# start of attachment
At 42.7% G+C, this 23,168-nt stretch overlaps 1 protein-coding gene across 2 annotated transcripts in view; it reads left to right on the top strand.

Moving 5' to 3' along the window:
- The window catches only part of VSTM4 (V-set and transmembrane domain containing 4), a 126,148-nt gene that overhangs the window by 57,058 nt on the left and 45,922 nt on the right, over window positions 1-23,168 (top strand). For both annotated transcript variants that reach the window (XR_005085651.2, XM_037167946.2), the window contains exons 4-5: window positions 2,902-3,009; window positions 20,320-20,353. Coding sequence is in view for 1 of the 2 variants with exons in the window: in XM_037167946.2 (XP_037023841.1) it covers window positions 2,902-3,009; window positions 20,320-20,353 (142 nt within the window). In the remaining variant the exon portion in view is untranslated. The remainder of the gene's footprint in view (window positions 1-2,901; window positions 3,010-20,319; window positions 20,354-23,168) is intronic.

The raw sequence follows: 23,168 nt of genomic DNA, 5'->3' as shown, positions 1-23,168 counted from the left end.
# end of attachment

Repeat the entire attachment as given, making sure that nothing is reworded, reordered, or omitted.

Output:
At 42.7% G+C, this 23,168-nt stretch overlaps 1 protein-coding gene across 2 annotated transcripts in view; it reads left to right on the top strand.

Moving 5' to 3' along the window:
- The window catches only part of VSTM4 (V-set and transmembrane domain containing 4), a 126,148-nt gene that overhangs the window by 57,058 nt on the left and 45,922 nt on the right, over window positions 1-23,168 (top strand). For both annotated transcript variants that reach the window (XR_005085651.2, XM_037167946.2), the window contains exons 4-5: window positions 2,902-3,009; window positions 20,320-20,353. Coding sequence is in view for 1 of the 2 variants with exons in the window: in XM_037167946.2 (XP_037023841.1) it covers window positions 2,902-3,009; window positions 20,320-20,353 (142 nt within the window). In the remaining variant the exon portion in view is untranslated. The remainder of the gene's footprint in view (window positions 1-2,901; window positions 3,010-20,319; window positions 20,354-23,168) is intronic.

The raw sequence follows: 23,168 nt of genomic DNA, 5'->3' as shown, positions 1-23,168 counted from the left end.